Featured Author Scott Emmons

Featured Author Scott Emmons

We'd love to hear more about your writing journey. How'd you get started and what have you learned along the way?


I’d say my writing journey started with two things: a fascination with language and a love of humor. As a kid, I was a huge MAD magazine fan. When I grew up, my love of language drew me into an academic career at first. I briefly taught classical Greek and Latin studies at a liberal arts college, but I ultimately decided I didn’t want to commit to that for the rest of my life. What I really wanted to do was write humor. I started out by writing gags for cartoonists — something people actually did in those days! That enabled me to put together a portfolio of published work, which was a stepping stone to my job at Hallmark. It was there that I discovered I had a talent for rhymed verse. That became my specialty, which led naturally to my work in children’s books. 


How did you get connected with StoryBots and Hallmark?


I made some inquiries and found out that Hallmark had a dedicated humor writing staff, so I applied and had the good fortune to be offered a position. During my 16 years there, I started a humorous verse blog called The Daily Rhyme (since discontinued). The founders of JibJab, Evan and Gregg Spiridellis, discovered some of my work there and reached out to me. They were just starting to branch out into children’s books, and they thought my verse writing would be a good fit. I ended up working remotely for them over the next eight years. During that time, their children’s book project morphed into StoryBots, so I got in on the ground floor. That gave me the opportunity not only to write for the show, but to write all the books in the StoryBots series.


Tell us about your latest book and the inspiration behind it.


My latest book is a departure from my usual focus on humor. Hope and the Winds of Grief is a picture book for kids who are navigating their grief journey after a loved one has died by suicide. I wrote it in collaboration with artist Stacey Lamb, who creates uplifting cards and other products under her HAPPYtown brand. We consulted with Dr. Dana Wyss and Katherine Melton, two mental health professionals with expertise in children’s grief. The four of us worked together as a team to make sure we portrayed this particular grieving process in a way that would foster emotional healing. Dana and Katherine have also created a workbook as a companion piece to our storybook. Both will be available later in June from Amazon and hopeandthewindsofgrief.com.



What do you love about being a writer?


First, the feeling of discovery when writing. Something I once heard in an interview with the poet Gregory Corso has always stayed with me. “A poet is someone who’s seen something that no one else has ever seen before.” I think the same is true whether you’re writing poetry, a story, or even a good joke. I can’t say I’ve reached that height very often, but the feeling of creating something original is exhilarating. The other great reward is hearing from readers who’ve enjoyed my work. Even if it’s something that hasn’t sold especially well or gone viral, if I find out that it’s touched one person’s life, that makes my day.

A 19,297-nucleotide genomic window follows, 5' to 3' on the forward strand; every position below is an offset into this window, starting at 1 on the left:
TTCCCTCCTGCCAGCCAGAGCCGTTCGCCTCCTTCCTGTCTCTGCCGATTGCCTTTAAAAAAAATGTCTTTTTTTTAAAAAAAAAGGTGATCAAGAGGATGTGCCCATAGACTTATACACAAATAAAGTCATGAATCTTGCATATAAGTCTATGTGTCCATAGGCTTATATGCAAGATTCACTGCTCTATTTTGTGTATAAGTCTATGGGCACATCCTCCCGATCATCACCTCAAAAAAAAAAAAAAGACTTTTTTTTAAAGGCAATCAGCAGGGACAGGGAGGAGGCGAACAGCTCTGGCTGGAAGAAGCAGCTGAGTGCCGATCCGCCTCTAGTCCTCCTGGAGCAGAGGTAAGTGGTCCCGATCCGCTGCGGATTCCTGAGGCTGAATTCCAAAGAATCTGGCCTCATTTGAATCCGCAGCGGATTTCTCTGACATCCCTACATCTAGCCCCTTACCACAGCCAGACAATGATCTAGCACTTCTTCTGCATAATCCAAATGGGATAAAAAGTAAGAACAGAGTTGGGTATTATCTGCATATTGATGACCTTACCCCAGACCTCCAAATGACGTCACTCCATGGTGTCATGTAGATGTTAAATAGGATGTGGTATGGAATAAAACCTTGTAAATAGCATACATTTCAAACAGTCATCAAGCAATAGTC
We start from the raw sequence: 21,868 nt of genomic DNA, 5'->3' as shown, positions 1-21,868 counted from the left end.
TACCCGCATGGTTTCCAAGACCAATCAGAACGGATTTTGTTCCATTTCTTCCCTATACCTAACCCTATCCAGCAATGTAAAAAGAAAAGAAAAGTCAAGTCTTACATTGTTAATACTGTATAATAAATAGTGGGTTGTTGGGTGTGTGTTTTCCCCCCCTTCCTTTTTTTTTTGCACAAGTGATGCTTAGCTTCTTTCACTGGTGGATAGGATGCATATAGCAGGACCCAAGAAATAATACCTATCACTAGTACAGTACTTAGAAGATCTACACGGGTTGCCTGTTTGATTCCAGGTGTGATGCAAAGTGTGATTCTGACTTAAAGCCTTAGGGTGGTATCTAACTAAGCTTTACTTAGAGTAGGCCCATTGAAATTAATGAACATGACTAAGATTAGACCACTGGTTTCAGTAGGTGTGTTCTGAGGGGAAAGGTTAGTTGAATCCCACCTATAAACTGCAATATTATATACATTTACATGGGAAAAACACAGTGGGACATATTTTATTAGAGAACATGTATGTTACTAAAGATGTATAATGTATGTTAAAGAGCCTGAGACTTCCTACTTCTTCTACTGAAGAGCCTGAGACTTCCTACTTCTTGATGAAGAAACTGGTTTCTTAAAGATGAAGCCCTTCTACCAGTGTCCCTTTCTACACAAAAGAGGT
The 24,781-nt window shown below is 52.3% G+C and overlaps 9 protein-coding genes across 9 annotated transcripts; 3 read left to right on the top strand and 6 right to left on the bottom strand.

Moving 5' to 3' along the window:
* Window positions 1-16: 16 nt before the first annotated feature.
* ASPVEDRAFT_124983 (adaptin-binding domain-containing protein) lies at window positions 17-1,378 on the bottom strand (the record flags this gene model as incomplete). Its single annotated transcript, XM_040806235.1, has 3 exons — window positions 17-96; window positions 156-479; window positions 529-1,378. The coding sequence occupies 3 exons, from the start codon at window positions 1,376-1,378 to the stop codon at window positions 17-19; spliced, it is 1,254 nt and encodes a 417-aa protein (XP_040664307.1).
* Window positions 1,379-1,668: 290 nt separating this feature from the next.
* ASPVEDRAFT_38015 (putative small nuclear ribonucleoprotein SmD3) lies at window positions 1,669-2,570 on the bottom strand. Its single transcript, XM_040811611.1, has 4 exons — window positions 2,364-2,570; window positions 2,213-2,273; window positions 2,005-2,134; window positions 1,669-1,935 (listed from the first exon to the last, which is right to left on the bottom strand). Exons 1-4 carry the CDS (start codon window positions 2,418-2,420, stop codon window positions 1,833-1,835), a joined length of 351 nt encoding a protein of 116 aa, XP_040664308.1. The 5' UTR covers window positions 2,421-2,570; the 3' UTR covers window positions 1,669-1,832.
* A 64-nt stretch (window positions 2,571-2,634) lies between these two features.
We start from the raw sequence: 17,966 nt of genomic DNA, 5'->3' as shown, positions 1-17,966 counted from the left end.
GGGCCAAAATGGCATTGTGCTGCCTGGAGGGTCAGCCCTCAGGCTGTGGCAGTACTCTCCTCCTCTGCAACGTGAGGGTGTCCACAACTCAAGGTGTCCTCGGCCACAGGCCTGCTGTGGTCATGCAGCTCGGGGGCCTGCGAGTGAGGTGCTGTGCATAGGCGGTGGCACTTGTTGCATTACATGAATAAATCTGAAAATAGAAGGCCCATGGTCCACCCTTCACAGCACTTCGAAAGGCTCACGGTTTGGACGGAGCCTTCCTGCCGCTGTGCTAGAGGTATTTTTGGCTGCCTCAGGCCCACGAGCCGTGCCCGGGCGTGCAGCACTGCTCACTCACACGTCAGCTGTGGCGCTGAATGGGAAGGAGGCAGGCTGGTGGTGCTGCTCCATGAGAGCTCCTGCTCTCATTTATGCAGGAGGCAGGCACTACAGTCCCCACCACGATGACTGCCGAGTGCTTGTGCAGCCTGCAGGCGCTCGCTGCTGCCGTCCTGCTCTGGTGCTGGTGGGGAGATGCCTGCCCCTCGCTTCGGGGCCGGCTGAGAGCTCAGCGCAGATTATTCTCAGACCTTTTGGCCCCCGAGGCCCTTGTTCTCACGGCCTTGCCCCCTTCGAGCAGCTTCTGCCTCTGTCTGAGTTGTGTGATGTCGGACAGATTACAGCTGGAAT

What is your daily writing routine?


I don’t have one. That may sound like heresy, but I don’t feel the need to lock myself into any particular process. When I’m working on a project I’m excited about, I can spend long stretches writing every day. Between projects, I often have days when I don’t write at all, except for the freelance writing that I do just to keep the lights on. I know some writers who set a goal of writing a certain number of words per day. If that process works for you, by all means do it! But I’d rather write 10 words I’m proud of than 1000 words just to hit a goal. I think we all need to discover the process that works for us, whether or not it includes a set routine. 



What advice would you give to someone who is just starting out?


First and foremost, I’d say focus on creating really good work. A lot of beginning writers start with the question, “How do I break into publishing?” We all want to get published, but the first goal should be to write something of exceptional quality. Once you’ve done that, publishing will be a lot easier. I’d also recommend putting some of your work out where people can see it. A blog, a social media page, whatever works best for you. I got connected with JibJab because they found my work online, and that changed my whole career trajectory. 



What do you do when you are not writing?


Even though I left academia, I never lost my interest in languages. I’m currently studying Italian in preparation for a trip to Italy later this year. My wife and I have a son with autism, and we’re active in a family-run nonprofit that provides supports for adults with intellectual and developmental disabilities to live independently. We also work as household servants for our two cats, Hector and Alex.



What's next for you, or what goals do you have for 2024 and beyond?


Two years ago I launched Brainytops Press, my own line of children’s coloring books with rhyming stories. I’ve been fortunate to collaborate with top-notch artists like Jeff Daly, Donna Van Hooser, Pete Whitehead, Matt Hawkins, and Mauro Gatti. I’m currently retooling and preparing to re-release one of my titles as a full-color picture book. I’m also co-writing a space adventure and working on a humorous rhyming book that addresses the issue of book banning. I’ve got a lot to keep me busy!